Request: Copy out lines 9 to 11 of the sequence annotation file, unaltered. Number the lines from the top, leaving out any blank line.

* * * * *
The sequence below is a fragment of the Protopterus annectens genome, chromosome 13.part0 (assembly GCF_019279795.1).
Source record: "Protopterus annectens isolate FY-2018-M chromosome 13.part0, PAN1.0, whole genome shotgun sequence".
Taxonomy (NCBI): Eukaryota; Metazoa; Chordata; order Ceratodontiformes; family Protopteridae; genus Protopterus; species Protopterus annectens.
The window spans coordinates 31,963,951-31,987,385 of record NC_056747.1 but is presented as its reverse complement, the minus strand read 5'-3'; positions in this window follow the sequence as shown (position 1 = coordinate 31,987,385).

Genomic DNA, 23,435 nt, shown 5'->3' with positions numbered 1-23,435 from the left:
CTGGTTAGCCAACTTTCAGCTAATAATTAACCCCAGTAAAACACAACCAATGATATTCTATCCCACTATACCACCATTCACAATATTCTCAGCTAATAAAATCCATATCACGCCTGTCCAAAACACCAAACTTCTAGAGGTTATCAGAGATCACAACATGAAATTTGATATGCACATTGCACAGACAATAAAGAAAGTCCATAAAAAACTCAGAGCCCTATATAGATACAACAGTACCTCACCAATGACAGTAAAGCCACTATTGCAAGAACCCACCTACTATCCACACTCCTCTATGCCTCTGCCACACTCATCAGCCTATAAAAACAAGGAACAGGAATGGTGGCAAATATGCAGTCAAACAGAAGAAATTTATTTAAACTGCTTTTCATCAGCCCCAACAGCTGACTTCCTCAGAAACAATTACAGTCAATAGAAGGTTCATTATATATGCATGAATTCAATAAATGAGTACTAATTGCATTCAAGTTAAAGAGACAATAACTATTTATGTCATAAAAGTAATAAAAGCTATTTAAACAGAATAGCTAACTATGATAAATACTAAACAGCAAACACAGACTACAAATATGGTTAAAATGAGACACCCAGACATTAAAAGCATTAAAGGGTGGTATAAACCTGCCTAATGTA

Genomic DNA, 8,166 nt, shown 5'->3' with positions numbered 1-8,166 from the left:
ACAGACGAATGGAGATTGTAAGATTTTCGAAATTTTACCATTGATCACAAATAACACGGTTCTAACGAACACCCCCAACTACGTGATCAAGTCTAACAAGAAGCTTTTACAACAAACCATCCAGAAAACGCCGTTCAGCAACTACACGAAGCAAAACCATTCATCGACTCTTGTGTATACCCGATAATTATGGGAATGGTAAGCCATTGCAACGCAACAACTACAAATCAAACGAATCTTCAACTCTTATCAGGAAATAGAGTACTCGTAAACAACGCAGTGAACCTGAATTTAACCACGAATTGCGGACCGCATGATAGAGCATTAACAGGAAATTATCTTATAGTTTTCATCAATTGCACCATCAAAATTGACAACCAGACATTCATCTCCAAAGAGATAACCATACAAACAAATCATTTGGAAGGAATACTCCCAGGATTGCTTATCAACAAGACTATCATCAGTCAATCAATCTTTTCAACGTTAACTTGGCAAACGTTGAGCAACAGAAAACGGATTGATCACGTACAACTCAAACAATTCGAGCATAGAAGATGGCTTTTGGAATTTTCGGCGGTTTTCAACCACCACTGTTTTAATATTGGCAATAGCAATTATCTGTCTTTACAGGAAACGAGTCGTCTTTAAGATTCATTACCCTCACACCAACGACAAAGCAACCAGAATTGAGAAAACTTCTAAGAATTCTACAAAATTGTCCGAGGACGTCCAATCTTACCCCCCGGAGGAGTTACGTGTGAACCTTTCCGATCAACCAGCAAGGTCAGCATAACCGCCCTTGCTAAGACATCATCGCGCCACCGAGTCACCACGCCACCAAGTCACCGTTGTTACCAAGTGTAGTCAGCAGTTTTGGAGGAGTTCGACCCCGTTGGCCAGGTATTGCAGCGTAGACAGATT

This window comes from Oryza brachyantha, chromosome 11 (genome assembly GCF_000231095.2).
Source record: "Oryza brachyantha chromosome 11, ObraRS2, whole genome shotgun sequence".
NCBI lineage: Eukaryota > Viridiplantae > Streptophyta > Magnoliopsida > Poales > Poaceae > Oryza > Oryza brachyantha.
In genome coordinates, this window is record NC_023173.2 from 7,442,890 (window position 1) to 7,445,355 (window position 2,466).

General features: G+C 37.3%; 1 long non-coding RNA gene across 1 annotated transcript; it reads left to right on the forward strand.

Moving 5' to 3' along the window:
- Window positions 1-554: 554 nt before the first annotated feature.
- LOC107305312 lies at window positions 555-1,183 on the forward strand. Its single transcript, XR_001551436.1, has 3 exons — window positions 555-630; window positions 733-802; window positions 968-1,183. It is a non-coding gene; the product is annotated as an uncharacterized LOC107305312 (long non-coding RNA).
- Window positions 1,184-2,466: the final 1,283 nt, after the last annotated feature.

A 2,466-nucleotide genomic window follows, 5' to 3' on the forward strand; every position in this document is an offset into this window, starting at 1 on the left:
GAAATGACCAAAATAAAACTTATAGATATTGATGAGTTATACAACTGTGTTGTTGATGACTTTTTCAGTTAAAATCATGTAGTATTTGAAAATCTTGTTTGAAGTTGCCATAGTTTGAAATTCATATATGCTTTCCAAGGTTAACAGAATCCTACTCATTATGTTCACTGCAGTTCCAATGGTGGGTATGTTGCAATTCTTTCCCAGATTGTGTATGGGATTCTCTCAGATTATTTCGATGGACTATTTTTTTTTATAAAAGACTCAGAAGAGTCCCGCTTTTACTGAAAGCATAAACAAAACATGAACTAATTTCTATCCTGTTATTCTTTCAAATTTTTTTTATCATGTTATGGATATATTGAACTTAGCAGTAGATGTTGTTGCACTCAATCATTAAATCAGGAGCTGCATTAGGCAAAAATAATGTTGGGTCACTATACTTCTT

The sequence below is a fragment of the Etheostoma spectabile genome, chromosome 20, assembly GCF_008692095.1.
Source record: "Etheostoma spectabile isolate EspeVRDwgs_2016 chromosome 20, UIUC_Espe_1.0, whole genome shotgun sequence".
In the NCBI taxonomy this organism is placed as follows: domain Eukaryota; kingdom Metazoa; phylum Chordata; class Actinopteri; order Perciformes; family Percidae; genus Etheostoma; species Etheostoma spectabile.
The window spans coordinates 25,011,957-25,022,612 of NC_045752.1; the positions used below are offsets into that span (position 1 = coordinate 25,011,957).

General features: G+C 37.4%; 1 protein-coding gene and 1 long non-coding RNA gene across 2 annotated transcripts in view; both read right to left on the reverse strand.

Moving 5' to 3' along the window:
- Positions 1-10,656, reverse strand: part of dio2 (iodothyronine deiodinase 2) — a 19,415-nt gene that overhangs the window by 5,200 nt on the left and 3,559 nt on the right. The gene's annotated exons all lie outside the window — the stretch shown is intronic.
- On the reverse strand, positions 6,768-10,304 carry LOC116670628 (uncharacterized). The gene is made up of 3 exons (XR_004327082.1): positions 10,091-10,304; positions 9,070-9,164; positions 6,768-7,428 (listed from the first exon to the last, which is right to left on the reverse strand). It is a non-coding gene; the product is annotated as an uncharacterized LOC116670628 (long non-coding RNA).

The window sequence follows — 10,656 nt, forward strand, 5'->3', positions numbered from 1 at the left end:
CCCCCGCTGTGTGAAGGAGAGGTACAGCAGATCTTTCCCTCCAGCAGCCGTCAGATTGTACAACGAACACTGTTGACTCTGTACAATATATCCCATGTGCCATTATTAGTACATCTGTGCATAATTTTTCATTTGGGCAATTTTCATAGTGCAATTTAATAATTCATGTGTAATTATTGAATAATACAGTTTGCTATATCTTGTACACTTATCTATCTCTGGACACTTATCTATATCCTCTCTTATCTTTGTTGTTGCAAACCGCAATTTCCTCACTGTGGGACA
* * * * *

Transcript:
This window comes from Oryza brachyantha, chromosome 11 (genome assembly GCF_000231095.2).
Source record: "Oryza brachyantha chromosome 11, ObraRS2, whole genome shotgun sequence".
NCBI lineage: Eukaryota > Viridiplantae > Streptophyta > Magnoliopsida > Poales > Poaceae > Oryza > Oryza brachyantha.